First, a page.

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Theory of X-Ray Photoelectron Spectroscopy

 

Introduction

 

X-Ray Photoelectron Spectroscopy (XPS), also known as Electron Spectroscopy for Chemical Analysis (ESCA), is the most widely used surface analysis technique because of its relative simplicity in use and data interpretation.  XPS is used to obtain chemical information about the surfaces of solid materials.  Both composition and the chemical state of surface constituents can be determined by XPS.  Insulators and conductors can easily be analyzed in surface areas from a few microns to a few millimeters across. XPS spectra are obtained by irradiating a material with a beam of X-rays while simultaneously measuring the kinetic energy and number of electrons that escape from the top 1 to 10 nm of the material being analyzed.  XPS requires ultra high vacuum (UHV) conditions.

 


 

Basic Principle

 

XPS was developed in the mid 1960s by K. Siegbahn and his research group.  K. Siegbahn was awarded the Nobel Prize for Physics in 1981 for his work in XPS.  The phenomenon is based on the photoelectric effect outlined by Einstein in 1905 where the concept of the photon was used to describe the ejection of electrons from a surface when photons impinge upon it.  For XPS, Al Kalpha (1486.6eV) or Mg Kalpha (1253.6eV) are often the photon energies of choice.

 

Photoelectron spectroscopy is based upon a single photon in/electron out process and from many viewpoints this underlying process is a much simpler phenomenon than the Auger process.  The energy of a photon of all types of electromagnetic radiation is given by the Einstein relation: E=hv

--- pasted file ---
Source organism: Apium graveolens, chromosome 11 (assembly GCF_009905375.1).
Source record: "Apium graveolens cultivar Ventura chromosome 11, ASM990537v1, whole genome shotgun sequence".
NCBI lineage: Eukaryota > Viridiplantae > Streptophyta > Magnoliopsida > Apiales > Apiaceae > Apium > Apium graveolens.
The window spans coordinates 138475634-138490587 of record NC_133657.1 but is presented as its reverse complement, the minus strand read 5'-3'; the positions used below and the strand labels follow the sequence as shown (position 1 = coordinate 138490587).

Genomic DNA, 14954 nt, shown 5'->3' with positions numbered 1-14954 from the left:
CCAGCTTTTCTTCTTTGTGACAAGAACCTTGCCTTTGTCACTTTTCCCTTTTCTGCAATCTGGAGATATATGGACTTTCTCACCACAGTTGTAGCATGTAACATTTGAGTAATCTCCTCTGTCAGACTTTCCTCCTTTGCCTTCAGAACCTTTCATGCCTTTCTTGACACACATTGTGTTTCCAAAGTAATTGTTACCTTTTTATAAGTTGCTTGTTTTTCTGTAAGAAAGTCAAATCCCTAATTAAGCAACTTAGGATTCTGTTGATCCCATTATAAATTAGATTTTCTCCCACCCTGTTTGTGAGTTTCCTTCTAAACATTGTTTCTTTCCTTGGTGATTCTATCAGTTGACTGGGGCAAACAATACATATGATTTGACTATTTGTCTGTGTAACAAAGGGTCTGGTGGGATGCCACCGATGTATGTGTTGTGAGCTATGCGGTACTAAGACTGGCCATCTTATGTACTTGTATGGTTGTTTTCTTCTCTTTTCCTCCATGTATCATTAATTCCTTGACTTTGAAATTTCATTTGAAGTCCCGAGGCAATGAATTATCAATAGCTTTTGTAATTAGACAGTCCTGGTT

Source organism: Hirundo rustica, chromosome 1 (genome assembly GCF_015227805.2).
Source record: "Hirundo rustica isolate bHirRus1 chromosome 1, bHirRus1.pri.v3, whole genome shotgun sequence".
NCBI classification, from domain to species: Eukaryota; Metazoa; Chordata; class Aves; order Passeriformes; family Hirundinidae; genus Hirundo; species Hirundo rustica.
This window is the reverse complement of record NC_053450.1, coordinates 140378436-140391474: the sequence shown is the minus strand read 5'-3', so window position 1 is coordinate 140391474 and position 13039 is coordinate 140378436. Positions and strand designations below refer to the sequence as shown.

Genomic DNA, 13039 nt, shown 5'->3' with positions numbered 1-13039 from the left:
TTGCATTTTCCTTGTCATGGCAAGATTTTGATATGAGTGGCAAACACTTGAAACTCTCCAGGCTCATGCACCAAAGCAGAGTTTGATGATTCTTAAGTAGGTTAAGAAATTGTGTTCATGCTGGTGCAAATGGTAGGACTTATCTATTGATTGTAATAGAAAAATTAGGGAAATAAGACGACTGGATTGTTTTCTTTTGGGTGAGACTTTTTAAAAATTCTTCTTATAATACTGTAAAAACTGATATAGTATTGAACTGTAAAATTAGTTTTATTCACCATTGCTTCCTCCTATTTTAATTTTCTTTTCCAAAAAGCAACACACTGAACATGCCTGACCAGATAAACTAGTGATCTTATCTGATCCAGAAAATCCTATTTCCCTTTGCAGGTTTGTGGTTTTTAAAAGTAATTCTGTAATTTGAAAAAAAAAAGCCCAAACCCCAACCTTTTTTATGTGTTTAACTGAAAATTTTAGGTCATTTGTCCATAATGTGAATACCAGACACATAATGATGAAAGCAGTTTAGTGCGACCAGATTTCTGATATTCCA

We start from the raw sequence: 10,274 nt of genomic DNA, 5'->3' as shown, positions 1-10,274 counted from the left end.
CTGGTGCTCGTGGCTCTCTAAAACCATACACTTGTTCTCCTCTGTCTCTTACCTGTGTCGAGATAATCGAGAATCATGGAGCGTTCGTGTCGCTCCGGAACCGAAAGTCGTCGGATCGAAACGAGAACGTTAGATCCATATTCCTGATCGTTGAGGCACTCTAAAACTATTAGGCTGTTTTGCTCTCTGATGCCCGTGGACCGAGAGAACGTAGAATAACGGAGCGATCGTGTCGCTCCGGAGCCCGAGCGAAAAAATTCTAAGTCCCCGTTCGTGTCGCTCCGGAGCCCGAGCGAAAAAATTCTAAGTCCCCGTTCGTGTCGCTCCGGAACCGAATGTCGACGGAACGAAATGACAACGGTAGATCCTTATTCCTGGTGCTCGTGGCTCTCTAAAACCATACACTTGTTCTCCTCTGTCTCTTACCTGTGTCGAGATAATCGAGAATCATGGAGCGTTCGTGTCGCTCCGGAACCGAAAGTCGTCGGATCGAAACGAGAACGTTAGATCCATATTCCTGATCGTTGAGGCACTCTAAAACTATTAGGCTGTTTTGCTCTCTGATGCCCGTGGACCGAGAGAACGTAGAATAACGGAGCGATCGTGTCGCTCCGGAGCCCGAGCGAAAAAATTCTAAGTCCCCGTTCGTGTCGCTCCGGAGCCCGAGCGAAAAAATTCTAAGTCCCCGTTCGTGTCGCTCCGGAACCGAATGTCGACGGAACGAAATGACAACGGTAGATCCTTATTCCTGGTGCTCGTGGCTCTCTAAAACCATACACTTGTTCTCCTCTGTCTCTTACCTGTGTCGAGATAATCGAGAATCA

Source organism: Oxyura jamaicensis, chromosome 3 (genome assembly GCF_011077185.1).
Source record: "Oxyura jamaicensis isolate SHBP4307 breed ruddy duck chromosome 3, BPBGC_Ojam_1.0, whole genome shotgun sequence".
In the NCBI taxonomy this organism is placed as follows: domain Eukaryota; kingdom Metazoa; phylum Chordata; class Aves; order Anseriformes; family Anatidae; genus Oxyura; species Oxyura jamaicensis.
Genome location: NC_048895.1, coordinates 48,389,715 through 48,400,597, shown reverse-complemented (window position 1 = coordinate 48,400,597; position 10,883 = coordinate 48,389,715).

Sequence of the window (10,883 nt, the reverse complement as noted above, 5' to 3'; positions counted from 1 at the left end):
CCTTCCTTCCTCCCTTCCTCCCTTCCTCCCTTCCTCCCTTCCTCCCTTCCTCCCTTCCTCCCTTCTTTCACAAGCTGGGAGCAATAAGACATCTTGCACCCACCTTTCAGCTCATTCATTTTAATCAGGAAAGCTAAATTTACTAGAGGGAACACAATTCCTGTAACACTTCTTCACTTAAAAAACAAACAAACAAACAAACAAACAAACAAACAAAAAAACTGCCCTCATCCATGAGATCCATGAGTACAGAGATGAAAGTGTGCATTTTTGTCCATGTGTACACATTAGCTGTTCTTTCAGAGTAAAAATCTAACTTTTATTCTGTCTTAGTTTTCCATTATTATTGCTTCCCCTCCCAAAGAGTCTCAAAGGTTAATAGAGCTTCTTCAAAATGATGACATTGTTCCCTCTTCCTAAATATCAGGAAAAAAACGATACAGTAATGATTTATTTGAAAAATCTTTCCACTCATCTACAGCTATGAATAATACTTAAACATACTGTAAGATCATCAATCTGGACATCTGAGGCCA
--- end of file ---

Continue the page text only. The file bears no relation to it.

Photoelectron spectroscopy uses monochromatic sources of radiation (i.e. photons of fixed energy).  In XPS the photon is absorbed by an atom in a molecule or solid, leading to ionization and the emission of a core (inner shell) electron.  The kinetic energy, EK of the emitted photoelectrons can be determined by the energy of the X-ray radiation and the electron binding energy, EB, as given by: EK=hv-EB

 

The experimentally measured energies of the photoelectrons are given by: EK= hv-EB

 

whereΦ is the work function of the spectrometer.  Below Fig. 1a & 1b show the principle of photoelectron generation.

 

 

 

Fig. 1a The principle of photoelectron generation

 

 

 

 

  Fig.1b – The diagram showing the process of photo-emission.

 

 

XPS instruments consist of an X-ray source, an energy analyzer for the photoelectrons, and an electron detector.  Fig. 2a & 2b illustrate the configuration of the focused X-ray source and energy analyzer.  The electron gun scans the X-ray anode (Al Anode) with a finely focused electron beam, stimulating the emission of X-rays from the anode.  Rastering the electron beam over an area of the anode produces a complementary rastering X-ray beam.  A Quartz crystal monochromator that focuses and scans the image results from the rastering X-ray beam upon the sample surface.  For sample neutralization, the electron beam scans the anode surface at very high speed to reduce differential charging effects that cause data interpretation problems with non-conductive samples.